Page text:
We’ve teamed up with The Standard, Warby Parker, PEN, and author Hettie Jones to challenge you to write us a short story, no more than one-thousand words, inspired by the Dog Days of Summer.
Among the items you can win are a complimentary copy of our new anthology, Object Lessons: The Paris Review Presents the Art of the Short Story, and a complimentary subscription to the magazine. Oh yeah, and a three-night stay at The Standard Spa Miami Beach over Miami Book Fair in November.
I read ‘Widow Basquiat’ by Jennifer Clement, about the relationship between Suzanne Mallouk and Jean-Michel Basquiat. It’s a really quick, easy to read book. Very moving and detailed and tells you all of the bad things about Jean-Michel which you can completely imagine but haven’t been told before. She talks about drugs and violence and insecurity and vulnerability and it feels very close and accessible and beautiful, I think, and raw… Don’t usually like the word 'raw’ but it seems very raw. There is no other word for that.
I like reading about women who loved 'great’ men. I like hearing their side of the story. Here are some others that I have read and enjoyed:
Carolyn Cassady, wife of Neal’s, book 'Off the Road’ about her relationships with Neal, Jack Kerouac and friendship with Allen Ginsberg.
Joyce Johnson’s Minor Characters. Chronicles her two year relationship with Jack Keroauc circa 1956/7
How I Became Hettie Jones by Hettie Jones, about her relationship with LeRoi Jones/Amiri Baraka. This one is very sad. I guess they’re all very sad, but I really like them.
Are these books only appealing to women? Can a man read one of them and let me know?
The Beat Generation found itself mystified by the black culture of the time. This mystification granted them agency in manifesting their deepest desires of free-flowing sexuality in what they observed from the black people with which they surrounded themselves. Associating themselves with black people allowed them to further their performance as “The Hipster” or the “White Negro.” The very idea of being “beat” implies a white desire to be black and participate in black cultural norms, such as a wider acceptance of sexuality and jazz, instead of those set by white society, which was more mainstream. Jack Kerouac’s 1957 On the Road romanticizes black culture in this regard. However, Hettie Jones’ 1990 memoir How I Became Hettie Jones emphasizes different aspects of black life through her interracial relationship, which shows a new vision on the Beats’ desire to be black. How I Became Hettie Jones reinterprets Kerouac’s On the Road by demystifying the romanticization of his white desire to be “Negro.”
The Legacy Project at County College of Morris (CCM) in Randolph, New Jersey will host a forum on the influential Beat Generation from 12:30 to 1:45 p.m. on Tuesday, April 22 on the Center Grove Road campus.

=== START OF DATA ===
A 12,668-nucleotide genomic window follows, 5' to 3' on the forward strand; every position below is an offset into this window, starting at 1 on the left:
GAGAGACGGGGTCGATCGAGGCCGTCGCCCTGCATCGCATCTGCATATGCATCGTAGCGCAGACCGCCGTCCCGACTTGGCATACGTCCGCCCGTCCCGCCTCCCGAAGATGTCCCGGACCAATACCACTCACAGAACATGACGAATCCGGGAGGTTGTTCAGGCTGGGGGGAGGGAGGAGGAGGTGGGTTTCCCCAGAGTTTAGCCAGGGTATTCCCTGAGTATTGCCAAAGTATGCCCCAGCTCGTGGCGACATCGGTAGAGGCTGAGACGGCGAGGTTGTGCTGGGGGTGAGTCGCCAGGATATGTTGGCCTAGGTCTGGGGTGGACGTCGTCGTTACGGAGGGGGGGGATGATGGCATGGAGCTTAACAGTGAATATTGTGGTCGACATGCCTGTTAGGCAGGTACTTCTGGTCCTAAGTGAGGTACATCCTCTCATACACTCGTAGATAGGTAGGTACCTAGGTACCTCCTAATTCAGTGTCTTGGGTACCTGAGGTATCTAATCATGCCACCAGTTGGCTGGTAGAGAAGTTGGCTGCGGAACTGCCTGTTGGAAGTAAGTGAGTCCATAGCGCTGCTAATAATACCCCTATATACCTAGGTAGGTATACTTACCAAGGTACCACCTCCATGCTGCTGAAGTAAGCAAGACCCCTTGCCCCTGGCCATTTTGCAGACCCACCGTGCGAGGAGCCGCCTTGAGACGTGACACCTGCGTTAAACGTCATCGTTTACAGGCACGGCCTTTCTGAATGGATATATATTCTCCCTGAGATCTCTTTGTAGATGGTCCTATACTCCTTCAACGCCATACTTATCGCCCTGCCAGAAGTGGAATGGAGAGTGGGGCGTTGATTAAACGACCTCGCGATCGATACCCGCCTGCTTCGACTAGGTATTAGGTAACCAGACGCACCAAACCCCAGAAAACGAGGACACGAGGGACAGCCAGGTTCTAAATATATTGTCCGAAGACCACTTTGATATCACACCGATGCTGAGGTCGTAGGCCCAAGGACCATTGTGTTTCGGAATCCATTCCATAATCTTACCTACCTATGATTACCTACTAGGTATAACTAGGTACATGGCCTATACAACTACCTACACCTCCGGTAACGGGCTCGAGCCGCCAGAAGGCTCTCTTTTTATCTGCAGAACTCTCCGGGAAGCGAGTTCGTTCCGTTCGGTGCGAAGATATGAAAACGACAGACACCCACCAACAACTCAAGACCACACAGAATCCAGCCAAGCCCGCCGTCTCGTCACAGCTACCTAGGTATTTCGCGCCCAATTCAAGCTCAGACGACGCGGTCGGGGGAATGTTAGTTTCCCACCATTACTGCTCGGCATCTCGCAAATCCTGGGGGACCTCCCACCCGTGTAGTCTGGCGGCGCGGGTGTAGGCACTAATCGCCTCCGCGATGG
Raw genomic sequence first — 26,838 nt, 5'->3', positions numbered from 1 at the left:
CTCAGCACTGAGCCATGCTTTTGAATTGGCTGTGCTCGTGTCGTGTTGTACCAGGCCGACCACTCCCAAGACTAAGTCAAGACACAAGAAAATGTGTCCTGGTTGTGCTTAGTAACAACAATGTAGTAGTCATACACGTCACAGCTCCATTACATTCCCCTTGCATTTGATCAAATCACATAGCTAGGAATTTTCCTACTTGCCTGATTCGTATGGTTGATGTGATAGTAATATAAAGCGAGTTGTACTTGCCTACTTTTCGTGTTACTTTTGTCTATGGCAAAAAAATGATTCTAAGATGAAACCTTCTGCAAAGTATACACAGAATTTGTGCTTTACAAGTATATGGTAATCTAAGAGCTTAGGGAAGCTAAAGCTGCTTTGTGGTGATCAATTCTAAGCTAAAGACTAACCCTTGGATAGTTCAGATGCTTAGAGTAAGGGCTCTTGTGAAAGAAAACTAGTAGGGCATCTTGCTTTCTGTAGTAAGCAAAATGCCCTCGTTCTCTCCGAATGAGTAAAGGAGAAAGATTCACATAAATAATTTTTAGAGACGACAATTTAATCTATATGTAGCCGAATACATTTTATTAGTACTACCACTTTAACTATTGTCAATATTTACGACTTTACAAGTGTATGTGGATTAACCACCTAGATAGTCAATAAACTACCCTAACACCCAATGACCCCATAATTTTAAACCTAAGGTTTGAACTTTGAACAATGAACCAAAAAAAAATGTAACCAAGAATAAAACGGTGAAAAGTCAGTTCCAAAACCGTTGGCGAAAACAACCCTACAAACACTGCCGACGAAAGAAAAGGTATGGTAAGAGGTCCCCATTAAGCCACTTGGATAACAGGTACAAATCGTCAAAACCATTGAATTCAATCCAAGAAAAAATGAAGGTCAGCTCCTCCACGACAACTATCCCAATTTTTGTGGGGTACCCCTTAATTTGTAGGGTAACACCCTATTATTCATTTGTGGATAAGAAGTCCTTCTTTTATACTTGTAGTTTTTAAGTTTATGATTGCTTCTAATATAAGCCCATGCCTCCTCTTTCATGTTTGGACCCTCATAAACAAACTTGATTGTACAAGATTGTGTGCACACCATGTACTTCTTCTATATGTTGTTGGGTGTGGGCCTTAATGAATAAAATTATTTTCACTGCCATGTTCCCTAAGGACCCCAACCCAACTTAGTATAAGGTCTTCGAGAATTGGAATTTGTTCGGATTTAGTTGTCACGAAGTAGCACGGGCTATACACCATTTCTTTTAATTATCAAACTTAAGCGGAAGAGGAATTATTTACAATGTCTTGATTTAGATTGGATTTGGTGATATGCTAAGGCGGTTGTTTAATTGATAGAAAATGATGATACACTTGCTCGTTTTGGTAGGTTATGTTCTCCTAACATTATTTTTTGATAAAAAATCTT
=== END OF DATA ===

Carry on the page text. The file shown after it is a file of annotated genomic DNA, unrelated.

The forum, Women of the Beat Generation, will feature author Joyce Johnson and poet Hettie Jones, two significant Beat generation figures.
This is a time period in American literary history that saw writers breaking from the pack and developing their own counter-cultural voices, according to a release from the college.
It will be held in the Davidson Rooms in the Student Community Center.
The program is free and open to the public. A book signing will be held immediately after the forum.
My folder of poems labeled “weather” holds
no clues as to whether
or not there’ll be any
weather to count on, say,
a hard rain like “little nails," or
that deluge “plunging radiant”
now that we’ve plunged into war
and wars don’t stop like rain stops
like that last slow drizzle
onto the old tin bathroom vent
sweet hint of growth
in the soft wet drift north
fire or ice, fire or ice
are you breathing, are you lucky enough
to be breathing
That’s what I keep asking myself…are you breathing? Are you lucky enough to be breathing?
Hettie Jones (Hettie Cohen) is a beat poet who, as Joyce Johnson notes in Minor Characters, hid her writing in boxes for far too long. She published her first book of poetry, Drive, in 1997. Like Johnson, Hettie has contributed to the important recovery of Beat Women by reclaiming her own voice and place in the movement through her memoir How I Became Hettie Jones.
In 1957, she co founded the little magazine Yugen with, then husband, LeRoi Jones/Amiri Baraka. By day Hettie worked for the Partisan Review and by night she put her publishing skills to use, editing and compiling the magazine in their kitchen. Their first issue published LeRoi, Allen Ginsberg, Denise Levertov, Philip Whalen, Frank O'Hara, and William Burroughs. Many of the names we recognize today as famously linked to The Beat Generation would appear throughout its eight issues (Knight Women of the Beat Generation 105).
Hettie has gone on to publish several children’s books and do work with PEN American Center’s Prison Writing Committee. Today she lives, writes, and teaches in New York City.
Updated lineup: Allen Ginsberg’s friends, collaborators, relatives and co-conspirators Anne Waldman, Ambrose Bye, CA Conrad, Steven Taylor, Hettie Jones, Arthur’s Landing and others will be at Housing Works Bookstore Cafe for a night of poetry and songs.
50 copies of First Blueswill be available, with 100% of proceeds going to Housing Works! One 12" vinyl with 7 tracks. Full digital download of the original 24 tracks as well as a replica of the original newspaper vinyl insert from the first release. Limited release of 500!
AND! Warby Parker is donating a $95 gift certificate which we will be raffling off. Free ticket if you buy a copy of First Blues, additional tickets available for $1, with 100% of proceeds going to Housing Works.
Obviously, this is a can’t miss event for any music, poetry, or spectacles fan.